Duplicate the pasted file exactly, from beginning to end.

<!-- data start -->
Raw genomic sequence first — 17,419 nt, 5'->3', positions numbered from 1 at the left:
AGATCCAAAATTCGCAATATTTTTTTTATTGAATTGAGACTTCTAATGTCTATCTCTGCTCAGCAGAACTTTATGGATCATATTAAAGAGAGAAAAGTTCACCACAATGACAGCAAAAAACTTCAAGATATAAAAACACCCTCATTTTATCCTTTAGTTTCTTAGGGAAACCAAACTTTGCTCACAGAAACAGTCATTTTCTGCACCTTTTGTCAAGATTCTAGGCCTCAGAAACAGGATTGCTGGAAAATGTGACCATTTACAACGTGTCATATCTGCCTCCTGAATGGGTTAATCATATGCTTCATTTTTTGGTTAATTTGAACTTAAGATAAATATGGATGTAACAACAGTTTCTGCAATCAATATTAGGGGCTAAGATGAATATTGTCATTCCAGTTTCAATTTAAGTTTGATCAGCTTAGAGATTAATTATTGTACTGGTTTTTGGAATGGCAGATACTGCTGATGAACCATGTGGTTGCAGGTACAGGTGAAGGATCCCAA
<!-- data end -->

Raw genomic sequence first — 17,419 nt, 5'->3', positions numbered from 1 at the left:
AGATCCAAAATTCGCAATATTTTTTTTATTGAATTGAGACTTCTAATGTCTATCTCTGCTCAGCAGAACTTTATGGATCATATTAAAGAGAGAAAAGTTCACCACAATGACAGCAAAAAACTTCAAGATATAAAAACACCCTCATTTTATCCTTTAGTTTCTTAGGGAAACCAAACTTTGCTCACAGAAACAGTCATTTTCTGCACCTTTTGTCAAGATTCTAGGCCTCAGAAACAGGATTGCTGGAAAATGTGACCATTTACAACGTGTCATATCTGCCTCCTGAATGGGTTAATCATATGCTTCATTTTTTGGTTAATTTGAACTTAAGATAAATATGGATGTAACAACAGTTTCTGCAATCAATATTAGGGGCTAAGATGAATATTGTCATTCCAGTTTCAATTTAAGTTTGATCAGCTTAGAGATTAATTATTGTACTGGTTTTTGGAATGGCAGATACTGCTGATGAACCATGTGGTTGCAGGTACAGGTGAAGGATCCCAA